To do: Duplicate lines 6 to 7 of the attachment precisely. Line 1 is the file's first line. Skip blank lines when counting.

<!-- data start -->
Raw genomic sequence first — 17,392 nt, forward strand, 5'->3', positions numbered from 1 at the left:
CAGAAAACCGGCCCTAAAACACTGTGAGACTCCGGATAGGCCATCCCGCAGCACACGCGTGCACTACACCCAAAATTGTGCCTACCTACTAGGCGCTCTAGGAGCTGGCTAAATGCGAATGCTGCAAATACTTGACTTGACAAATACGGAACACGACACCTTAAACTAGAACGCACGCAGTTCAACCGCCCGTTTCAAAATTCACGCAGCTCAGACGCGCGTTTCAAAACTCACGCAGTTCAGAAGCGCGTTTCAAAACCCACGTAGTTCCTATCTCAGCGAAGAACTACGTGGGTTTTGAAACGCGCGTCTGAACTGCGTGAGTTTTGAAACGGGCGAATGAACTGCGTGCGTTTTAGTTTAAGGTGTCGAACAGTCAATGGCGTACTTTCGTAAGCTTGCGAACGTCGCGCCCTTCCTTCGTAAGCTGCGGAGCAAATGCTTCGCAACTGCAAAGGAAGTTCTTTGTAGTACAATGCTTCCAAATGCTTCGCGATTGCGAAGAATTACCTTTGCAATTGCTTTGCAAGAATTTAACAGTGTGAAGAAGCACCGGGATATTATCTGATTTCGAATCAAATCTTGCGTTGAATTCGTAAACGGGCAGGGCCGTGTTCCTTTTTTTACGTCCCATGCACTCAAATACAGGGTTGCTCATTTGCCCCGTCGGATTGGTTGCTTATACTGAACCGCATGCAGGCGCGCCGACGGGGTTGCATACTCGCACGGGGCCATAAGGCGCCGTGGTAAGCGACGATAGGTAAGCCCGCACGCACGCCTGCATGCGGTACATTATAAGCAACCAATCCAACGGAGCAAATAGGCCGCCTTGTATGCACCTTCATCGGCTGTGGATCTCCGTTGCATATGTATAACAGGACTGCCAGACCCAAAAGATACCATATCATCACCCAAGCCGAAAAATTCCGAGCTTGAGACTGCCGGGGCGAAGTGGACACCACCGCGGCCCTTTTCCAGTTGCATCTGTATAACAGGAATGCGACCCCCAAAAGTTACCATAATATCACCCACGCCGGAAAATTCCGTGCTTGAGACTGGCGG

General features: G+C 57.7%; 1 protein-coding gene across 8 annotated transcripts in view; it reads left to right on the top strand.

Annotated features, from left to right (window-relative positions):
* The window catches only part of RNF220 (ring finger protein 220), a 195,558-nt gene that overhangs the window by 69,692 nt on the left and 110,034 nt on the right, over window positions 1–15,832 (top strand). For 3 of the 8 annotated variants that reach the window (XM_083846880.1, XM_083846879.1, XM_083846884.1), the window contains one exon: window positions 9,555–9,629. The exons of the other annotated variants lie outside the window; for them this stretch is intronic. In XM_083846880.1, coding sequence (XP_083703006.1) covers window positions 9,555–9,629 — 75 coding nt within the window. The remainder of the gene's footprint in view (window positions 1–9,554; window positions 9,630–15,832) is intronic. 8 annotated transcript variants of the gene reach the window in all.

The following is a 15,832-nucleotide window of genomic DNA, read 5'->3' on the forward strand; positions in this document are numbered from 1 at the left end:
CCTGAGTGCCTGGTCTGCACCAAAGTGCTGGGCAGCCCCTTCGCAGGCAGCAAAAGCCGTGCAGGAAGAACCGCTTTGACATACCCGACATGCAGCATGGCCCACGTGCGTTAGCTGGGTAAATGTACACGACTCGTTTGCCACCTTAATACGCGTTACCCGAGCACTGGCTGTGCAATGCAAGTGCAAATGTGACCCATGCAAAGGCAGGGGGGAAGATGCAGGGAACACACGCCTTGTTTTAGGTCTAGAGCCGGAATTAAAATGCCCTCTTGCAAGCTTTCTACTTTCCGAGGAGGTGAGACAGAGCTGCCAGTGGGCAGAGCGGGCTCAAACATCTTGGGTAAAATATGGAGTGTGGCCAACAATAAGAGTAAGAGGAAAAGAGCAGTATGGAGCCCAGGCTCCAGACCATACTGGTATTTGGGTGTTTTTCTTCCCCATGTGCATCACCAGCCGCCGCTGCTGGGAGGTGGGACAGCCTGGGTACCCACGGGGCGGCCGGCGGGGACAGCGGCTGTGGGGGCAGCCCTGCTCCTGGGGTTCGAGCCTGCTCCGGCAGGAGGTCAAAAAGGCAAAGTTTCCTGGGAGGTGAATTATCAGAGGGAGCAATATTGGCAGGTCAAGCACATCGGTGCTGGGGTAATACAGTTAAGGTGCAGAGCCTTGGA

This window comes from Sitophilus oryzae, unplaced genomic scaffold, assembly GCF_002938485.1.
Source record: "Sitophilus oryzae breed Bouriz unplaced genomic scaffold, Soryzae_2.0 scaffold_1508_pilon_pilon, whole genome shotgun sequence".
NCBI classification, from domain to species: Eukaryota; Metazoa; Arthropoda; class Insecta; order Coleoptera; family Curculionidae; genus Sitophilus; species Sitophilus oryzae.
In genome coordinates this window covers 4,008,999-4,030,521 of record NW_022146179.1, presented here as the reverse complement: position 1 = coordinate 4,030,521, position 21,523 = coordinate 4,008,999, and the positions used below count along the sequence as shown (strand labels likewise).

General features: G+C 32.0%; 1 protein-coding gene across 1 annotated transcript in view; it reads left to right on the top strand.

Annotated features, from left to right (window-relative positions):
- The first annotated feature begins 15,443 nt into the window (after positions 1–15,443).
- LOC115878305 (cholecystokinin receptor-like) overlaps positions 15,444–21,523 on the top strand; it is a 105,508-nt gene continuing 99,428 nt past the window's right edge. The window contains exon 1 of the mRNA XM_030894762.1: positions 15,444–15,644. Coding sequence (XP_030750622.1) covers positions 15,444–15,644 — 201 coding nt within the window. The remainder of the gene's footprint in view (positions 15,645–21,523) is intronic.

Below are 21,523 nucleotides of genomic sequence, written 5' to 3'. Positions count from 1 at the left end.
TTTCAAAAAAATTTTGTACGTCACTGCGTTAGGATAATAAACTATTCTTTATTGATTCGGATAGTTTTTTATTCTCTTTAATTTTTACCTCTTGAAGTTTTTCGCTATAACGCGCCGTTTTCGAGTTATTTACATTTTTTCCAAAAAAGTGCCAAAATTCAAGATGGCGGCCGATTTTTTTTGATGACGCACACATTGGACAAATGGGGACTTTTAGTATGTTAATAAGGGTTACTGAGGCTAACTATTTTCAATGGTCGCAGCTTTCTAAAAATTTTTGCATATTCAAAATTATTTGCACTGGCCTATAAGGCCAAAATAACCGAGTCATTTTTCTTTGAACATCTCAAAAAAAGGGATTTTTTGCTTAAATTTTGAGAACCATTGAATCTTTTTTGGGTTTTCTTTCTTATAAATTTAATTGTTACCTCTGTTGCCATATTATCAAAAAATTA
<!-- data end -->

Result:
The following is a 15,832-nucleotide window of genomic DNA, read 5'->3' on the forward strand; positions in this document are numbered from 1 at the left end:
CCTGAGTGCCTGGTCTGCACCAAAGTGCTGGGCAGCCCCTTCGCAGGCAGCAAAAGCCGTGCAGGAAGAACCGCTTTGACATACCCGACATGCAGCATGGCCCACGTGCGTTAGCTGGGTAAATGTACACGACTCGTTTGCCACCTTAATACGCGTTACCCGAGCACTGGCTGTGCAATGCAAGTGCAAATGTGACCCATGCAAAGGCAGGGGGGAAGATGCAGGGAACACACGCCTTGTTTTAGGTCTAGAGCCGGAATTAAAATGCCCTCTTGCAAGCTTTCTACTTTCCGAGGAGGTGAGACAGAGCTGCCAGTGGGCAGAGCGGGCTCAAACATCTTGGGTAAAATATGGAGTGTGGCCAACAATAAGAGTAAGAGGAAAAGAGCAGTATGGAGCCCAGGCTCCAGACCATACTGGTATTTGGGTGTTTTTCTTCCCCATGTGCATCACCAGCCGCCGCTGCTGGGAGGTGGGACAGCCTGGGTACCCACGGGGCGGCCGGCGGGGACAGCGGCTGTGGGGGCAGCCCTGCTCCTGGGGTTCGAGCCTGCTCCGGCAGGAGGTCAAAAAGGCAAAGTTTCCTGGGAGGTGAATTATCAGAGGGAGCAATATTGGCAGGTCAAGCACATCGGTGCTGGGGTAATACAGTTAAGGTGCAGAGCCTTGGA